As the scene begins, it’s Easter evening. Earlier that day Mary Magdalene told the disciples about all that she’d witnessed near Jesus’s empty tomb. Now the disciples are hiding inside the house trying to figure out what to do next. They’ve locked the doors for fear that they too will be taken away and executed by the authorities — after seeing what Jesus just experienced, they are absolutely (and justifiably) terrified.

And then Jesus shows up.

This had to be a lot for these disciples to process. Jesus was dead, but now he’s standing right there in front of them. We’re left to wonder what was running through their minds and what they were talking about among themselves in the hours between that morning when Mary Magdalene showed up to share her good news, and that evening when Jesus showed up to share his. Did they  believe her? Did they believe him? Did they believe anything? And, since John says that all of the doors to the disciples’ house were locked, how did Jesus manage to get in? So many questions!

Then Jesus talks to them; he shows them his wounds. They rejoice when they realize that it’s actually him. As the bewildered disciples celebrate Jesus’s return, he says to them, “Peace be with you. As the Father has sent me, so I send you.” He then breathes upon them and says to them, “Receive the Holy Spirit.” And while this is a great blessing, it reads a bit differently in our post-COVID world than it might have, say, ten years ago — doesn’t it?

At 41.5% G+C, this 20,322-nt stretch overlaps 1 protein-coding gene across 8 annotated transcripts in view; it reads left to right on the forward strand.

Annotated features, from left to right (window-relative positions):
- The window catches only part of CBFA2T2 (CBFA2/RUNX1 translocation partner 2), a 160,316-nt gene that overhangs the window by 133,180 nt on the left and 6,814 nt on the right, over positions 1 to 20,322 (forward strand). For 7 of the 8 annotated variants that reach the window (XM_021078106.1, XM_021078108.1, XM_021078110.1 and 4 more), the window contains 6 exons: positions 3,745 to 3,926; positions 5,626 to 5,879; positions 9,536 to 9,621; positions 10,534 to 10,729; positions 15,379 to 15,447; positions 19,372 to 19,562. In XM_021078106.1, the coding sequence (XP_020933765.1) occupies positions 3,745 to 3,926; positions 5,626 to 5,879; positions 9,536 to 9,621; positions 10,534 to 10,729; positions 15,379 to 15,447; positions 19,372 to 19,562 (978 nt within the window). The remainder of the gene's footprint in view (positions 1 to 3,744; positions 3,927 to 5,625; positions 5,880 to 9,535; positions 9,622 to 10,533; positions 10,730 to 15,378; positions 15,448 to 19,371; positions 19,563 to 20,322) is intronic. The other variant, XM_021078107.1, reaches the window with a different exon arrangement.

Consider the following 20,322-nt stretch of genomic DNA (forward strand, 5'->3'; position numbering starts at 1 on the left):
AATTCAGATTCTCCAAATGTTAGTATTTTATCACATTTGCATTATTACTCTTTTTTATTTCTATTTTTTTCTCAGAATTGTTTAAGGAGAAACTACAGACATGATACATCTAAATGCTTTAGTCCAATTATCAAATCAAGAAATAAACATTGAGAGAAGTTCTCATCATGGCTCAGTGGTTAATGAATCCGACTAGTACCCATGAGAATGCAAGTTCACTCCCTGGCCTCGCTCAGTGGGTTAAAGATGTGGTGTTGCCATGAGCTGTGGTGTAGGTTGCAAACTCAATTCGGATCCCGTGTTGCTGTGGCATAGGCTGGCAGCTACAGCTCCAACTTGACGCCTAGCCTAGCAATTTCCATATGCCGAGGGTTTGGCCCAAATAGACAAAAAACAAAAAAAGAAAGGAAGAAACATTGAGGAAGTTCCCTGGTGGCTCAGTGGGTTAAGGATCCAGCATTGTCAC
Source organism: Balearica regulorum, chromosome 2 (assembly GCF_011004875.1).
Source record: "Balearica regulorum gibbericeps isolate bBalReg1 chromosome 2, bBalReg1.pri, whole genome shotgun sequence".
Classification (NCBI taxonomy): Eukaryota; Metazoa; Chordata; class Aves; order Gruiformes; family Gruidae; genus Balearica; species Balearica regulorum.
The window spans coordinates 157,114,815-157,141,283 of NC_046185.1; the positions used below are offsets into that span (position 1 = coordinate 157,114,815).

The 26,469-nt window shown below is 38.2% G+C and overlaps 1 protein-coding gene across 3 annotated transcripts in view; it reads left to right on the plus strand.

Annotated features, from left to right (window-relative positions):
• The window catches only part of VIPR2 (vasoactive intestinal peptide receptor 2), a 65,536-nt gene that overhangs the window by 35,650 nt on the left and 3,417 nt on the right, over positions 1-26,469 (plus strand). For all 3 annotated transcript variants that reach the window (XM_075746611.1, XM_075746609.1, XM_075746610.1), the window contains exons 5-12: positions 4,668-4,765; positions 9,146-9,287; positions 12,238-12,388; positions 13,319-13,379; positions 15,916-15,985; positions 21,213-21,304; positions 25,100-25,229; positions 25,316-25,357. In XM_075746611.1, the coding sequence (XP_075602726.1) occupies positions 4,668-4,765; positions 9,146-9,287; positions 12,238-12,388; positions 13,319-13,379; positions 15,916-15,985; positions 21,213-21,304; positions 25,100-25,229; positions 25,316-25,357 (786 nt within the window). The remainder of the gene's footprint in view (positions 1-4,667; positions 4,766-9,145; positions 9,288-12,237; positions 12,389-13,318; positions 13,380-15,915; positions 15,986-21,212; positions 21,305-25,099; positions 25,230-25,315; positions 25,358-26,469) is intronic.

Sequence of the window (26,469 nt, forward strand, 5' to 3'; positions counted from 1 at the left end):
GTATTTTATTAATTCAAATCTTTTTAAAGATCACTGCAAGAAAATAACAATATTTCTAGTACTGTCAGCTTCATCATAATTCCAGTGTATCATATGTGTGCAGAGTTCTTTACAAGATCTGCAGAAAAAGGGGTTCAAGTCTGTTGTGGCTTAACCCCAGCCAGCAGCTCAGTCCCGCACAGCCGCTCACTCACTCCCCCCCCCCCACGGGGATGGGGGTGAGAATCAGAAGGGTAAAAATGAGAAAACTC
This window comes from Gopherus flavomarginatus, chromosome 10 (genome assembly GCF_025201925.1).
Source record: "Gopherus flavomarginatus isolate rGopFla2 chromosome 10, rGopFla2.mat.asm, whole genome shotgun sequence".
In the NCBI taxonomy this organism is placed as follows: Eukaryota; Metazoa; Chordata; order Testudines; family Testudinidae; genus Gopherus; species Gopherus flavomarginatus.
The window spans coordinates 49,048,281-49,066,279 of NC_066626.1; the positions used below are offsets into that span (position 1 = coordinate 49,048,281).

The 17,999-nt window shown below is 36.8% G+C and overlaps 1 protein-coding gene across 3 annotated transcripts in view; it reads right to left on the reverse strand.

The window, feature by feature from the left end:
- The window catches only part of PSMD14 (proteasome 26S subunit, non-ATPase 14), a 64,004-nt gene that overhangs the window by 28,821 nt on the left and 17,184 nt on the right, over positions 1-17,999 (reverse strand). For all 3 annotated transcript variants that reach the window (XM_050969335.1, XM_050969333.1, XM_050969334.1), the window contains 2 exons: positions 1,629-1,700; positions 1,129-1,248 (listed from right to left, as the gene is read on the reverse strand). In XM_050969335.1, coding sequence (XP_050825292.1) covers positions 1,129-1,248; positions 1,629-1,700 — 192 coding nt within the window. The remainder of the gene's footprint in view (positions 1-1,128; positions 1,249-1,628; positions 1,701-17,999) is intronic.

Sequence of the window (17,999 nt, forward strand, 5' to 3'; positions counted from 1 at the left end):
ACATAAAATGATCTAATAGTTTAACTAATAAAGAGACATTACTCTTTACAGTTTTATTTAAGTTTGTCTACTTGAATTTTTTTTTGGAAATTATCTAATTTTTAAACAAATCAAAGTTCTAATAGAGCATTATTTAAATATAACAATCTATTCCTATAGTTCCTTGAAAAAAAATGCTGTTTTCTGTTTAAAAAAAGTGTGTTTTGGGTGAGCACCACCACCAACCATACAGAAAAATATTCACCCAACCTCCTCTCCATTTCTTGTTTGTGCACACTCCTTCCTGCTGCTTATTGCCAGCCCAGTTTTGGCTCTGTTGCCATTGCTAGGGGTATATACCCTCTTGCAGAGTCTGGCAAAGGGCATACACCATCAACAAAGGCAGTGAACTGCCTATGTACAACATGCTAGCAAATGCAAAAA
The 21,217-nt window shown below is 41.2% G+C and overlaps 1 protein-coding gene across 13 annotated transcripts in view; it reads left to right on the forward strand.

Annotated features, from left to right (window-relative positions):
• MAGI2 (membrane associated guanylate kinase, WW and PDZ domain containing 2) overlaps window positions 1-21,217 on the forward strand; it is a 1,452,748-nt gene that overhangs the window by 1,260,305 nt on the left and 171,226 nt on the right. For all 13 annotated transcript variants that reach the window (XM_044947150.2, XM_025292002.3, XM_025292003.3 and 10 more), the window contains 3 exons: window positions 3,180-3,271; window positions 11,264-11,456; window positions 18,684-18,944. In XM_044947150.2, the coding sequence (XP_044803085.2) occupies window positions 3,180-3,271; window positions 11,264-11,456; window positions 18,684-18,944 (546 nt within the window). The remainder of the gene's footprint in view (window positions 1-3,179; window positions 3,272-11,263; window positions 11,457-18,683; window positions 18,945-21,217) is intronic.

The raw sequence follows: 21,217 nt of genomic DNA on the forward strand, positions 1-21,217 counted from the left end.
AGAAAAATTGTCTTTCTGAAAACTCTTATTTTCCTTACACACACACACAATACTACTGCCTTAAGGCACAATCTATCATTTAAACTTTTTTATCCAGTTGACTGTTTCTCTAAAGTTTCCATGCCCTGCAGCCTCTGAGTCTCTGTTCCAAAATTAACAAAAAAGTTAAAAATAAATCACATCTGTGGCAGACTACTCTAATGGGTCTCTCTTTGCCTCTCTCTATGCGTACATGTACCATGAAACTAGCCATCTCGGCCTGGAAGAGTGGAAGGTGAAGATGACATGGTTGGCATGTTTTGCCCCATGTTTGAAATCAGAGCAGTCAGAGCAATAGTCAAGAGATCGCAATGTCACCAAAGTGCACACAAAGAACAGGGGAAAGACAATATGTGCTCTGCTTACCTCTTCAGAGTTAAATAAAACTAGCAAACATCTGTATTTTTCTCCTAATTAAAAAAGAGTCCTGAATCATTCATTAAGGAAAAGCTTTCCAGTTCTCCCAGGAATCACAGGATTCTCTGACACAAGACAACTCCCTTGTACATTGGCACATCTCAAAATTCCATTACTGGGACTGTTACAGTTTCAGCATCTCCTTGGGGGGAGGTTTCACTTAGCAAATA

Jesus then just seems to disappear (even though John doesn’t explicitly tell us that). Thomas, who was one of the twelve, but was not fortunate enough to have been there with the others when Jesus arrived, comes back to the house (though John doesn’t tell us where he was or why he was absent). Who knows: maybe, Thomas was out spreading the gospel and healing the sick and caring for the poor — you know, like Jesus said he should.

Anyway, the disciples tell Thomas about all that’s just happened and he utters his well-known response, “Unless I see the mark of the nails in his hands, and put my finger in the mark of the nails and my hand in his side, I will not believe.” So, a week later, Jesus appears again, granting Thomas his wish. And the rest, as they say, is history.